3. Data backup policy 

This is a no-brainer, primarily since MSPs deal with confidential client data on a daily basis. The basic rule of thumb when backing up data is the ‘3-2-1 rule’. According to this rule, you should have at least three copies of your data, have them stored across at least two different storage media, and save a copy of your data offsite. The last rule takes into account the possibility that if your Remote Monitoring and Management (RMM) tool is compromised, hackers can also get access to your cloud backups. Always periodically set alerts for data backups and keep testing them for vulnerabilities. 

4. Patch management 

Having a robust patch management practice not only helps you win clients but also serves to improve your internal security protocols. Your patch management strategy should include regular audits of known vulnerabilities in your network and the software suite your company uses. This means ensuring your software tools are up to date according to the vendor’s latest release and setting up alerts to ensure this is done proactively. Analyzing your log files could help identify the already existing weak points in your system and can be an effective tool in your security toolkit.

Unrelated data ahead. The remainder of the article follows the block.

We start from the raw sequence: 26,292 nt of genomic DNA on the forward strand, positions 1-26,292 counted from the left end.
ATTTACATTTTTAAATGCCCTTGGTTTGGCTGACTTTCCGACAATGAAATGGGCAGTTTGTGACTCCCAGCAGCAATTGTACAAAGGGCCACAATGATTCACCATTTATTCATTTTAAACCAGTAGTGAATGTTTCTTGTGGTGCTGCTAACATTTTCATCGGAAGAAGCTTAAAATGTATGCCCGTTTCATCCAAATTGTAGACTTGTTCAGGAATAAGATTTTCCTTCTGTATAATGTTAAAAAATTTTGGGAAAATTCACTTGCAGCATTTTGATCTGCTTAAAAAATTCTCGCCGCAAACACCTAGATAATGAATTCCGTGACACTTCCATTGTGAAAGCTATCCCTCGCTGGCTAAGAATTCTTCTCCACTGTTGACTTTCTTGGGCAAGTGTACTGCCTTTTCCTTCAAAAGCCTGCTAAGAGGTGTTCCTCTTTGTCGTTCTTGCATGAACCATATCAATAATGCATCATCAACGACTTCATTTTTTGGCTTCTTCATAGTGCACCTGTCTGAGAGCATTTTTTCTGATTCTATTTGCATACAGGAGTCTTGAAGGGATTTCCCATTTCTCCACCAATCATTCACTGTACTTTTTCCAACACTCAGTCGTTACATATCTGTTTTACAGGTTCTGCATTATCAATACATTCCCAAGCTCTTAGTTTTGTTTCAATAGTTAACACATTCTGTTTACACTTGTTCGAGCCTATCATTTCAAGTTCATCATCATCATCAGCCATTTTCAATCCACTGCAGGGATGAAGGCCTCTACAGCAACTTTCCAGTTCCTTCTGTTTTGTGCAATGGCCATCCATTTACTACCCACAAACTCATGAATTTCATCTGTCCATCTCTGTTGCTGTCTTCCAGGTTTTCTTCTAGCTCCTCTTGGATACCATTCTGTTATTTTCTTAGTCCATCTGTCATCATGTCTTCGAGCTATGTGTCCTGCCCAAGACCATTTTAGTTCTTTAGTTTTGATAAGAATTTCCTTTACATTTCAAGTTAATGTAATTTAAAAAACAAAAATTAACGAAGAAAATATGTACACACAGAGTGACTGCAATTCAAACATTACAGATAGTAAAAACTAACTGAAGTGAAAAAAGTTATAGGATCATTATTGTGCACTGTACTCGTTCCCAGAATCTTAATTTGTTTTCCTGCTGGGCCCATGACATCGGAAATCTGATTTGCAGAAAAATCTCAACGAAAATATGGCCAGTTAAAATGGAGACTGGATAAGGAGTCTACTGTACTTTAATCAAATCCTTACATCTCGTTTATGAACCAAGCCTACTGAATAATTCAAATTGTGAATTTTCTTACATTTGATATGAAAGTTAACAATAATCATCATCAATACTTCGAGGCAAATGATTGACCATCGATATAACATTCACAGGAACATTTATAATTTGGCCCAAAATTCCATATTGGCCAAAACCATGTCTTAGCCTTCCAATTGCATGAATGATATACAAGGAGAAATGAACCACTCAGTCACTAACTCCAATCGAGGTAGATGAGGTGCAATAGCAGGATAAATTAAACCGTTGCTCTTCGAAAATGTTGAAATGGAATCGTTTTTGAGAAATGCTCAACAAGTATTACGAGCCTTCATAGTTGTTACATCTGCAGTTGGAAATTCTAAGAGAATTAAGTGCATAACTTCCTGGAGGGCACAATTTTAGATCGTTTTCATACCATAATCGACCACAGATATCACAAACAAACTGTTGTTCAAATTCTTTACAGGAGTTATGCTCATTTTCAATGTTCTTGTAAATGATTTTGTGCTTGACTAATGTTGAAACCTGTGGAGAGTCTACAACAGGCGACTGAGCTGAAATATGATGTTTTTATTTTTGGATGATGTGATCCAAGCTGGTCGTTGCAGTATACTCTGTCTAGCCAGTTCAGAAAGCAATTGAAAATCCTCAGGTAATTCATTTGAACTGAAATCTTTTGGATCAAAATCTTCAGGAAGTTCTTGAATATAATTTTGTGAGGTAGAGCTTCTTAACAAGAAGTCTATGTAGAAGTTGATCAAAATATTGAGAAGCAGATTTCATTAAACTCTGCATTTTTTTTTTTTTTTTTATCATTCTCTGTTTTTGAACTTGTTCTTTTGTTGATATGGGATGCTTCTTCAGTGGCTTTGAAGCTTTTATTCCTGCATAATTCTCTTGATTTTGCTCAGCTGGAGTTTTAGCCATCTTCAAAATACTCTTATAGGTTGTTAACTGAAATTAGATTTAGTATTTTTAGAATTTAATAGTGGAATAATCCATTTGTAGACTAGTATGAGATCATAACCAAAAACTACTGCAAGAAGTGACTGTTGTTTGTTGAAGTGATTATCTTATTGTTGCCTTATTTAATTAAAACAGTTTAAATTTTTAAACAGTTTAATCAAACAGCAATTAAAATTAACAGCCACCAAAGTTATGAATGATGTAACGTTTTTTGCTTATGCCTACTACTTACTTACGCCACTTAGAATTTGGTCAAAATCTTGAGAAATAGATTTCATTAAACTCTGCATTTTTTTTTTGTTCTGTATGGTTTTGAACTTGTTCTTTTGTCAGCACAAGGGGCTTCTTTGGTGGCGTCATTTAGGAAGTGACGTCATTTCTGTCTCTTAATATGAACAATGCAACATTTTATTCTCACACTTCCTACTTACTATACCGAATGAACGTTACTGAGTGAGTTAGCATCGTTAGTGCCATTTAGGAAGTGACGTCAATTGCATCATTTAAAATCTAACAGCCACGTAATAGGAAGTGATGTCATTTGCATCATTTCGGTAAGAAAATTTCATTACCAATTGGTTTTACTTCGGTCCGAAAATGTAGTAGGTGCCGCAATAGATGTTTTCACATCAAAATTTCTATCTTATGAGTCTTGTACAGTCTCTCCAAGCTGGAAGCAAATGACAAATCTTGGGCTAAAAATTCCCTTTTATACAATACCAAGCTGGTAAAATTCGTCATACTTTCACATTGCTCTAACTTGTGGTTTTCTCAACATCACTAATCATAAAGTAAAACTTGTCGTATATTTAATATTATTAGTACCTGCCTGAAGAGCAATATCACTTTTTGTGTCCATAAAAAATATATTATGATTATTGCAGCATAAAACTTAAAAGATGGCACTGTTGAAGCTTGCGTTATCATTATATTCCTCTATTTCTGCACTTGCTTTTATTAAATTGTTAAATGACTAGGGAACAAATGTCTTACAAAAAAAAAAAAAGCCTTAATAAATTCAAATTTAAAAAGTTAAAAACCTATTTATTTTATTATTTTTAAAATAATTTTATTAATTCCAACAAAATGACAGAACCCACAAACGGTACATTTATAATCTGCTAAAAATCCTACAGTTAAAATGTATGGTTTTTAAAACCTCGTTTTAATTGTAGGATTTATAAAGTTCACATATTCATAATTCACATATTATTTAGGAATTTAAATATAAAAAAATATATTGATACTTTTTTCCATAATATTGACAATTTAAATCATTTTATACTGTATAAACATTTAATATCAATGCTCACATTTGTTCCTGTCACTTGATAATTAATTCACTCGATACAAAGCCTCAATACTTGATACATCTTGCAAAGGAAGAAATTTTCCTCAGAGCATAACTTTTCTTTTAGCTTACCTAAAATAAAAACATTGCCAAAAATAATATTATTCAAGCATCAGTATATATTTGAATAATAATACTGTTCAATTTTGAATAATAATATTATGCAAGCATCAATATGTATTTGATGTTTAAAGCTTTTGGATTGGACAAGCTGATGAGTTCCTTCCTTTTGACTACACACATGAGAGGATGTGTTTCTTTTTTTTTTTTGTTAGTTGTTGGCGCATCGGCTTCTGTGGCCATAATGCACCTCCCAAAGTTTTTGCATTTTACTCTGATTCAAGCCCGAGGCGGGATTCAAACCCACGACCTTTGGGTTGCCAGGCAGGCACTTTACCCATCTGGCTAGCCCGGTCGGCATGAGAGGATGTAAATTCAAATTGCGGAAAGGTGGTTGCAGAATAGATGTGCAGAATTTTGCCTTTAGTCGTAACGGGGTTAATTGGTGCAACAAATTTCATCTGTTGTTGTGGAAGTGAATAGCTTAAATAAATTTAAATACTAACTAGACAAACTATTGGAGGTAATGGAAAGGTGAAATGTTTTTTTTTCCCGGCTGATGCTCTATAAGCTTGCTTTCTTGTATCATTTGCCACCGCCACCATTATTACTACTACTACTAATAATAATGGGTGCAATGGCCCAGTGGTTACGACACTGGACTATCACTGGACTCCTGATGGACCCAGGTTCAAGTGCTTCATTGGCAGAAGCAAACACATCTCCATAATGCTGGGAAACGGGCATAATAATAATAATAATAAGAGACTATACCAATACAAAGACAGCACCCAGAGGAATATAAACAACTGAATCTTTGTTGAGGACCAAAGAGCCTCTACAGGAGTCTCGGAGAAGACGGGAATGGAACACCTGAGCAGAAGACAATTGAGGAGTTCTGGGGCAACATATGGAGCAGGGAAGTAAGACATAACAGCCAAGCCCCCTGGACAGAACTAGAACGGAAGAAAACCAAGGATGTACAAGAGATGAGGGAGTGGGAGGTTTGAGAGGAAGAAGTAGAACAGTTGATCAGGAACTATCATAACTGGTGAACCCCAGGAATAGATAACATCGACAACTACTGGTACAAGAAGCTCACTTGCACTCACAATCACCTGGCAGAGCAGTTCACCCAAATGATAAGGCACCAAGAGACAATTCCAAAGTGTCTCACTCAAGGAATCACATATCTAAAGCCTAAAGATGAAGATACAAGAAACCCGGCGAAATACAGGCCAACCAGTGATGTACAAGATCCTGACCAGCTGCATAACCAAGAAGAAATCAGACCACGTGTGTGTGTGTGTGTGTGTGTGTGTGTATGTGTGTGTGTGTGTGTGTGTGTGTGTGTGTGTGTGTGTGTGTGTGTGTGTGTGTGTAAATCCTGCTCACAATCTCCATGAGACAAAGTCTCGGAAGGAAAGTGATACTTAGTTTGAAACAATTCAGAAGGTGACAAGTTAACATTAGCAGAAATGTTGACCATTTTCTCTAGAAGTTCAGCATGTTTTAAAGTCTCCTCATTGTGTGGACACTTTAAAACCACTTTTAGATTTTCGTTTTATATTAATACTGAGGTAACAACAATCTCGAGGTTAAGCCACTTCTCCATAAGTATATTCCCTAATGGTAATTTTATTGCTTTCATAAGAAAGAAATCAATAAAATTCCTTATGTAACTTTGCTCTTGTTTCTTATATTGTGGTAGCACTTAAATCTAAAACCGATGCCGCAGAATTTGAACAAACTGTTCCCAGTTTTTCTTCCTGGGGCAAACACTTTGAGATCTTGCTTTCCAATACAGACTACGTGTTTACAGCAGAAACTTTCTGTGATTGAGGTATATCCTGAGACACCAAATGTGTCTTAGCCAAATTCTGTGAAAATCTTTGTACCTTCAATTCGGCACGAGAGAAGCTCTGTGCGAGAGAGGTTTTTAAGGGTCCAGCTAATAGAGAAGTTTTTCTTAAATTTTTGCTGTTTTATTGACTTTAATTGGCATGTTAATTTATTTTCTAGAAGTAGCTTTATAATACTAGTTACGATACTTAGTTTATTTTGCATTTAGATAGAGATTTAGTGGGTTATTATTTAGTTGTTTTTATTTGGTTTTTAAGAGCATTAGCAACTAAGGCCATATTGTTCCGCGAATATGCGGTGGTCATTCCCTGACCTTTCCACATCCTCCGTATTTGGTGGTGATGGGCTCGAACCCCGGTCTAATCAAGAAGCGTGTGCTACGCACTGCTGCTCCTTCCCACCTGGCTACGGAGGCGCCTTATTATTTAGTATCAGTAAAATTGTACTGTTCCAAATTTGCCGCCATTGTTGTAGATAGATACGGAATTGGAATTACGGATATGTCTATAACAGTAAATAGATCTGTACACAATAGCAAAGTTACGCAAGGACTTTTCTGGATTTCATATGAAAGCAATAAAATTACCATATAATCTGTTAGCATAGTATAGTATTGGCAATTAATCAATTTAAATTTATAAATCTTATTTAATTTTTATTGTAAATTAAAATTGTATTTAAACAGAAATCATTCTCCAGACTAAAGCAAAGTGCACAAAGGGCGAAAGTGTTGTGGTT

5. Prepare an incident response plan

While following cybersecurity best practices is a sure way of preventing disruptions and securing data, it is always better to have a Plan B. The first step should be to clearly establish roles and responsibilities during an attack. The next important step is to have a plan to inform the necessary stakeholders. This is crucial and may also help you steer clear of legal issues. Appraise your team of this plan and also involve them in drafting the plan to ensure a coordinated response. Running a few practice drills on a periodic basis will help create a ‘war footing’ mentality come D-day.